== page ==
The Gold Coast Broadcasting Service was established in 1954 and revamped as the Ghana Broadcasting Corporation (GBC). Many television broadcasts featured Nkrumah, commenting for example on the problematic “insolence and laziness of boys and girls”. Before celebrations of May Day, 1963, Nkrumah went on television to announce the expansion of Ghana’s Young Pioneers, the introduction of a National Pledge, the beginning of a National Flag salute in schools, and the creation of a National Training program to inculcate virtue and the spirit of service among Ghanaian youth. Quoth Nkrumah (to Parliament, on 15 October 1963), “Ghana’s television will not cater for cheap entertainment or commercialism; its paramount objective will be education in its broadest and purest sense.”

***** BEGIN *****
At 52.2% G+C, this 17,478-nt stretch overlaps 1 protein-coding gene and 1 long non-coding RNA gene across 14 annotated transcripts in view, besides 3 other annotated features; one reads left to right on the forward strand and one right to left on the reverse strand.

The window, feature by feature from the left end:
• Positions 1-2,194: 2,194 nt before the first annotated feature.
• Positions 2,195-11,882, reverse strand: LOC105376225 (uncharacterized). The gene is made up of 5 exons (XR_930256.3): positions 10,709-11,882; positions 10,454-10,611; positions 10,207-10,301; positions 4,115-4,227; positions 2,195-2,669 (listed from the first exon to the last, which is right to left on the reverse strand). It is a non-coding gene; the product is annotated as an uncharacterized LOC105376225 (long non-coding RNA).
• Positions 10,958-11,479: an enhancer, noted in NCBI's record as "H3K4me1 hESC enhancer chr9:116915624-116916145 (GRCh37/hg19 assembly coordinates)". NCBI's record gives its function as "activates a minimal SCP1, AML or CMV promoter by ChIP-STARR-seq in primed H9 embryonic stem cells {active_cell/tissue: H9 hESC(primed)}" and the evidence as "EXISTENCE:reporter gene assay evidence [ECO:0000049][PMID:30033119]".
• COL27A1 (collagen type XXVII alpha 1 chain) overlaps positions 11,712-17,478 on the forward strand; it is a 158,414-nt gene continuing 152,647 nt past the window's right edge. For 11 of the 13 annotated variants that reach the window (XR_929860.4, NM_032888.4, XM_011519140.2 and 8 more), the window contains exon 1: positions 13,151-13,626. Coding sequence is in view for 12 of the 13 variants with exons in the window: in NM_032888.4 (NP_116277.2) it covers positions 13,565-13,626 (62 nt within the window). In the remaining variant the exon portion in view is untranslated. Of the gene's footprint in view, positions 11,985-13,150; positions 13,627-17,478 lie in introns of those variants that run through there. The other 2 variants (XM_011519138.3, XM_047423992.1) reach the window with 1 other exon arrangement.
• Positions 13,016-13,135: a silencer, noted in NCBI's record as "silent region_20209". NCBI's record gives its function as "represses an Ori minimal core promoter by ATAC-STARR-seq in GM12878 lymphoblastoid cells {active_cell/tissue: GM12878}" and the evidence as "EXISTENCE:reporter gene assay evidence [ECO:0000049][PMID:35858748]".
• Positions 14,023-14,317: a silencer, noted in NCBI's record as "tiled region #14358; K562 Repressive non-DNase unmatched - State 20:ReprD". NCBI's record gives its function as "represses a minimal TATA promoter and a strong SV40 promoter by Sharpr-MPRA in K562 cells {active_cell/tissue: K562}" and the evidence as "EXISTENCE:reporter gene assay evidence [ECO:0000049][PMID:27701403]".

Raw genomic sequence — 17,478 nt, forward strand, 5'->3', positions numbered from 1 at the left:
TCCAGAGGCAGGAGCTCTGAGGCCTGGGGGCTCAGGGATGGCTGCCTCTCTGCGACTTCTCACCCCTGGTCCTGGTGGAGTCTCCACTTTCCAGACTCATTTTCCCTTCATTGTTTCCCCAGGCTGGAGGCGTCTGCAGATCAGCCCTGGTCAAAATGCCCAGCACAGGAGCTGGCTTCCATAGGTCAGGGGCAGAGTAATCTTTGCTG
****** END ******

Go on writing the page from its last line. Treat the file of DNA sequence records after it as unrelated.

As per the 1965 Instrument of Incorporation of the Ghana Broadcasting Corporation, the Minister of Information and Broadcasting had “powers of direction” over the media, and the President had the power “at any time, if he is satisfied that it is in the national interest to do so, take over the control and management of the affairs or any part of the functions of the Corporation,” hiring, firing, reorganising, and making other commands at will.
Radio programs, designed in part to reach non-reading members of the public, were a major focus of the Ghana Broadcasting Corporation. In 1961, the GBC formed an external service broadcasting in English, French, Arabic, Swahili, Portuguese, and Hausa. Using four 100-kilowatt transmitters and two 250-kilowatt transmitters, the GBC External Service broadcast 110 hours of Pan-Africanist programming to Africa and Europe each week.
He refused advertising in all media, beginning with the Evening News of 1948.
Exile, death, tributes and legacy
Kwame Nkrumah’s grave inside the Kwame Nkrumah memorial in Accra